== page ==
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scientific edition of Bauman MSTU


Bauman Moscow State Technical University.   El № FS 77 - 48211.   ISSN 1994-0408

Foreign Education

United Kingdom: Last All-male Oxford College Opens Doors to Women
# 07, July 2015
Oxford University's last remaining single-sex college will open its doors to women undergraduates following a recent vote, making it the last of the university's institutions to do so.Oxford traces its history to the 11th century and boasts British Prime Minister David Cameron and former US president Bill Clinton as alumni. The last all-female college went mixed in 2008.
United Kingdom: Government Identifies 190 Fake Universities
# 07, July 2015
A government service exposing fake, online universities has identified 190 bogus institutions selling qualifications as part of a multi-million pound industry, writes Callum Paton for International Business Times.The Higher Education Degree Datacheck, commissioned by the UK Department for Business, Innovation and Skills, has discovered institutions such as the “University of Wolverhamton” (the “p” is missing) and Manchester University (University of Manchester is genuine) passing off degrees to unsuspecting students and willing fraudsters.
THAILAND: New Regional Timetable Overlooks Climatic Differences
# 07, July 2015
Lecturers from universities across Thailand have called for the government to forget about unity within the Association of Southeast Asian Nations, or ASEAN, and bring back the old academic timetable which keeps Thai universities closed during the hot season, writes Terry Fredrickson for Bangkok Post.In anticipation of the ASEAN Economic Community, Thailand recently changed its university semester dates to match other countries in ASEAN. Under the new timetable, the first semester runs from August to December and the second semester from January to May. Universities are closed from June to July, rather than April and May, the hottest months.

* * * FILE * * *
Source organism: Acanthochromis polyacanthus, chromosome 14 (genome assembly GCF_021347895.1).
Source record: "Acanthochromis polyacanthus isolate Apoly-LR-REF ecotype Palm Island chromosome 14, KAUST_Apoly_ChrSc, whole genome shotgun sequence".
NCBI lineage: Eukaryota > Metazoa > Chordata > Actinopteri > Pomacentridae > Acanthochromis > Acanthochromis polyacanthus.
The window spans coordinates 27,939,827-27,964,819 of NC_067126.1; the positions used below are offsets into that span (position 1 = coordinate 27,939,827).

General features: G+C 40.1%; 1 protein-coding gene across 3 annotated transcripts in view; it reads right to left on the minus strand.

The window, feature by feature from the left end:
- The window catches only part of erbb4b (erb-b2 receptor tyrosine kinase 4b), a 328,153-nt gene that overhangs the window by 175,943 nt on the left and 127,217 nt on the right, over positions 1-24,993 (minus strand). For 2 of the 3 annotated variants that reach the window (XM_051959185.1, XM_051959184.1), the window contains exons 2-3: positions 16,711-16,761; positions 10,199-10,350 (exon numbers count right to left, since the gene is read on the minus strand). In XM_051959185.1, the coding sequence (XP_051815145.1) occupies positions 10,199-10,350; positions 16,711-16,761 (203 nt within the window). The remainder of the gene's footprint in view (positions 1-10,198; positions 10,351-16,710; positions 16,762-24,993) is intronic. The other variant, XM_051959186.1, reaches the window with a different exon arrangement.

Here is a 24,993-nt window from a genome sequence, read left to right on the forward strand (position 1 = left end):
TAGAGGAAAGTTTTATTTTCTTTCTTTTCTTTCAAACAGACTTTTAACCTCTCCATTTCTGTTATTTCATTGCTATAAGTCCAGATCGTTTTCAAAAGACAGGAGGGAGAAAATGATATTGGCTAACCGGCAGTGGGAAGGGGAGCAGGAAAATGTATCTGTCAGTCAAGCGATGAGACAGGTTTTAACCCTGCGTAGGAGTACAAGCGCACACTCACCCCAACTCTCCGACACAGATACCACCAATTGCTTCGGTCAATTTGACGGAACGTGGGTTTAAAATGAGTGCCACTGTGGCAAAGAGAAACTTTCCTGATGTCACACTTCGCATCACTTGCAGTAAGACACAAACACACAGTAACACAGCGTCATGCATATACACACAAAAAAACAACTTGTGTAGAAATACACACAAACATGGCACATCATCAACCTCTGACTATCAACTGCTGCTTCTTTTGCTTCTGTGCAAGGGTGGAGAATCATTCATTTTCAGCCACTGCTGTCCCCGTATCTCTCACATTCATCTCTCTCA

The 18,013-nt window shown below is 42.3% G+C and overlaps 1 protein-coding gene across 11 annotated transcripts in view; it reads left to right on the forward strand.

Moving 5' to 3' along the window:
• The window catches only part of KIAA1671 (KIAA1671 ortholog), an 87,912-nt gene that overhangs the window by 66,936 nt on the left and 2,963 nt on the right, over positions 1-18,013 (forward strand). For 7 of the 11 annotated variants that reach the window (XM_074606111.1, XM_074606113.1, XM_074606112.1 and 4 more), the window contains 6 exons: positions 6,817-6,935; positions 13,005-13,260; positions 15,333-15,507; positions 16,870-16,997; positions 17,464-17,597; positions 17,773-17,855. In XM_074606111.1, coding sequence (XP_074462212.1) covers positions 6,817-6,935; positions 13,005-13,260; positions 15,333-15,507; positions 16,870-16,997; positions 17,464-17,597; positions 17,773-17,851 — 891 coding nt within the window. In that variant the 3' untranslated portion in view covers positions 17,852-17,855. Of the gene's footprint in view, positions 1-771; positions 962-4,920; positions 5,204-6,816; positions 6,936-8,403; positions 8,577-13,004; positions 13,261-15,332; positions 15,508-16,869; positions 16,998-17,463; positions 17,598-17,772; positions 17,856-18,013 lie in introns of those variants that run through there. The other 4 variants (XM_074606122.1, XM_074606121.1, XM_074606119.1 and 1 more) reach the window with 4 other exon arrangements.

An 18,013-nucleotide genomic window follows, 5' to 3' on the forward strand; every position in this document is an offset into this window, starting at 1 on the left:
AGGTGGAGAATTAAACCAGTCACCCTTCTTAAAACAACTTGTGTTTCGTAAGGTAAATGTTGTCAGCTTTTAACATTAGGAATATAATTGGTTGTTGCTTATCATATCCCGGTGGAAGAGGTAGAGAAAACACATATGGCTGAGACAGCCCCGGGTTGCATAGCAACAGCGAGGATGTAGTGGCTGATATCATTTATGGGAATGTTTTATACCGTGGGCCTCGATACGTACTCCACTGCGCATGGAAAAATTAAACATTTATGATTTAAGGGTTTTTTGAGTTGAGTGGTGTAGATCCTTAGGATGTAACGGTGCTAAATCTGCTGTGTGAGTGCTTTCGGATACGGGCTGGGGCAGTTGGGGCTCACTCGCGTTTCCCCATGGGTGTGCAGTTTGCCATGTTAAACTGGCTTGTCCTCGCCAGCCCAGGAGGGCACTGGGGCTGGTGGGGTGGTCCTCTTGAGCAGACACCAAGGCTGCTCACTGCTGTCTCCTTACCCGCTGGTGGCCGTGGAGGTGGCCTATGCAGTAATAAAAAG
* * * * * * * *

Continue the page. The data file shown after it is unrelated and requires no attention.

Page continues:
CHINA: Bogus Colleges Exposed in List
# 06, June 2015
Bearing names similar to top universities, China's fake colleges woo and swindle high school graduates through slick recruitment websites. A list released recently by sdaxue.com, a site that helps students choose higher education institutions, has exposed 60 Chinese "universities" or "colleges" as unaccredited diploma mills, reports Xinhua. The website published two similar lists in 2013 featuring different fake schools. The most recent list pushes the total number of exposed bogus colleges to 210. Of all the listed colleges, 83, or 44%, are located in Beijing, where many of the country's top universities are concentrated, according to sdaxue.com. Shanghai comes in second, with 15 fake colleges.
SAUDI ARABIA: Shoura Council Says No to Foreign Universities
# 06, June 2015